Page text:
The Pack Rules


Six birdies and no bogeys gave Kenny Perry a share of the lead.

DULUTH, Ga. (AP) -- Kenny Perry sloshed through the water-logged fairways, ducking under an umbrella every chance he got.

He also hit plenty of good shots on a miserable day at the TPC Sugarloaf.

Perry endured a steady -- and occasionally driving rain -- to claim a share of the first-round lead with a 6-under 66 at the AT&T Classic on Thursday.

The other leaders -- Jonathan Kaye, Ryan Palmer, Jonathan Byrd and Parker McLachlin -- all teed off in the morning, before a huge weather system engulfed the suburban Atlanta course.

They were the lucky ones.

Byrd was likely watching from his nice, dry hotel room by the time Perry rolled in a 14-footer to save par at the treacherous ninth, his final hole.

"I don't like playing in the rain. I can't think of anybody who does," Byrd said. "It's just not a whole lot of fun. It's a lot of work."

Perry's bogey-free was especially impressive in light of the soggy conditions and other hardships.

He had to remain on the course during a 31-minute delay when the rain turned so heavy that play had to be halted. Then, when he got to his last hole, surely looking forward to calling it a day, he found a backlog of five groups waiting to tee off -- all of them held up by an earlier ruling on Glen Day that took nearly a half-hour to sort out.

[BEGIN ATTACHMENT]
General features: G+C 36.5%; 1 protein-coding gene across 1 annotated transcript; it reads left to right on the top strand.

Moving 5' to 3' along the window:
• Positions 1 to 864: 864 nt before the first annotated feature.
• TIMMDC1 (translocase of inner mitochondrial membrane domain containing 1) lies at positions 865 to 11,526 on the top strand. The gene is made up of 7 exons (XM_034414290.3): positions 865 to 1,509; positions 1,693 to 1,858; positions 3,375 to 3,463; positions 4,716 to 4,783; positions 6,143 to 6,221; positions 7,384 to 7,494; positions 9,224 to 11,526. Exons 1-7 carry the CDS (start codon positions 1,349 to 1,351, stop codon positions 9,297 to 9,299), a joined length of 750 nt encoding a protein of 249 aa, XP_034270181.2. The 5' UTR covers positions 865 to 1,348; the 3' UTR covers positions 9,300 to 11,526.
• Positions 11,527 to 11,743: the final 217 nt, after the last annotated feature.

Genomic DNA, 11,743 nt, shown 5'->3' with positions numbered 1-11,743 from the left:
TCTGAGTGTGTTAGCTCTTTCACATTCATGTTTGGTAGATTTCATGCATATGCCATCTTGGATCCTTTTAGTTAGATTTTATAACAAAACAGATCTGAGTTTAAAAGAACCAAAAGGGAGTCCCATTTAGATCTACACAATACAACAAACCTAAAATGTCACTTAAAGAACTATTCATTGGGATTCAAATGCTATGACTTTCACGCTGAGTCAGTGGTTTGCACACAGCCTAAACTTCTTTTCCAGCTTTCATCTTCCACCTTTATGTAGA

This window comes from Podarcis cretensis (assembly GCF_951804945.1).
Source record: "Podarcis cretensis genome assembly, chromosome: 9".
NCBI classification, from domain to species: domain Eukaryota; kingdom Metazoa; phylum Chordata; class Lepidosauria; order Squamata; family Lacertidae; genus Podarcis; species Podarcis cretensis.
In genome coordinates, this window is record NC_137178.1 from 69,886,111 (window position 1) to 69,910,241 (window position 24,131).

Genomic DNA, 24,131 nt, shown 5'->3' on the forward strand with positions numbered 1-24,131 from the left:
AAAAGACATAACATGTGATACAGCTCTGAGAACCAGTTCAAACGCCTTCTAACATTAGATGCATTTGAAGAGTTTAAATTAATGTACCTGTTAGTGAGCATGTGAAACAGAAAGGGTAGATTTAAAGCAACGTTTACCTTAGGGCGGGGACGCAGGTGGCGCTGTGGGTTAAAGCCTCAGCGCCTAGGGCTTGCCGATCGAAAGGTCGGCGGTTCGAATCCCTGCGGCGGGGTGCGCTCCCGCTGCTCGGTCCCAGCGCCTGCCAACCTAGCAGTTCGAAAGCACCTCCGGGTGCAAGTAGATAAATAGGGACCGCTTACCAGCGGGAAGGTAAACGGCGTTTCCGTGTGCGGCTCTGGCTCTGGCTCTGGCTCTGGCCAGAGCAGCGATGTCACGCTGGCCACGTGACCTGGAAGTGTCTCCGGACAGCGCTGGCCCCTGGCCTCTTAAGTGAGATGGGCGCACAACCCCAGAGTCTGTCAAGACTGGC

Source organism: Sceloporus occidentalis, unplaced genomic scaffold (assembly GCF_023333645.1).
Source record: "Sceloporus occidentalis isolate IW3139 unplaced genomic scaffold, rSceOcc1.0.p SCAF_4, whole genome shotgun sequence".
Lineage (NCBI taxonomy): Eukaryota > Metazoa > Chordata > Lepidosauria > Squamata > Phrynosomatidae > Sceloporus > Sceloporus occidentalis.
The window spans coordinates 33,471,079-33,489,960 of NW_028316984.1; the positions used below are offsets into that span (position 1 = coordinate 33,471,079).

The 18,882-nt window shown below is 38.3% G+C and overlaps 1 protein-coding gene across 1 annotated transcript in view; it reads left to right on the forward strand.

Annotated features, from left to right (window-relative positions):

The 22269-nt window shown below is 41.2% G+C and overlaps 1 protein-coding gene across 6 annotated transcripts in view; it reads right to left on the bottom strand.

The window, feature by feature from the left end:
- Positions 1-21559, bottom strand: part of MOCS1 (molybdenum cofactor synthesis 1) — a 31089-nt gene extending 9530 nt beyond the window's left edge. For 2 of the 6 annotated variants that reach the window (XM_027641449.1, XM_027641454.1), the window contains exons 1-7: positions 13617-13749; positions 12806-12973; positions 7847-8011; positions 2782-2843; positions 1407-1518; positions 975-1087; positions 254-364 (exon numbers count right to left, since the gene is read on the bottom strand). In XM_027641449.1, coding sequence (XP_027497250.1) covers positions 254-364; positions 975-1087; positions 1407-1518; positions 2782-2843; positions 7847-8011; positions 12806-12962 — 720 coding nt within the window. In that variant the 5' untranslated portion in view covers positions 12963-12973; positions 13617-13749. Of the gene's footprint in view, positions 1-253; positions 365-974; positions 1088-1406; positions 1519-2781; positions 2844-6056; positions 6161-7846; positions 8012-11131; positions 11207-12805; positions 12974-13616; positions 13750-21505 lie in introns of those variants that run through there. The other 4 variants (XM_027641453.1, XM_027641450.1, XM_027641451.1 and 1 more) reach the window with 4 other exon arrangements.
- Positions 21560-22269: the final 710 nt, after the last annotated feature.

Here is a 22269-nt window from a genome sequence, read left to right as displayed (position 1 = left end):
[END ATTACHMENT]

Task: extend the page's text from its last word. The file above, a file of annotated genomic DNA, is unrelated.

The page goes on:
"There's five groups here?" Rich Beem asked incredulously when his threesome arrived.

"Yep, you're the fifth," replied Greg Norman, making a rare appearance on the PGA Tour at the course he drew up.

"I guess it's your fault," Beem quipped. "You're the one who designed the place."

Perry drove his tee shot at 472-yard ninth into a huge puddle, forcing him to drop on drier ground. After hitting his second shot short and left of the green, he had to wait even longer while Dean Wilson got a ruling on a tee shot that faded into a deep ravine along the right side of the fairway.

Wilson wasn't out of trouble yet, hitting his next shot off a tree limb -- the ball shooting straight across the fairway. At that point, Perry had already walked ahead to get a look at his ball.

He flubbed a chip off the mushy ground, slamming his club in disgust, but rolled in the putt to close his round with a better feeling. Then it was off to the clubhouse to get dry.

"I hit some good shots and made some nice saves coming in," Perry said. "The last few holes were brutal."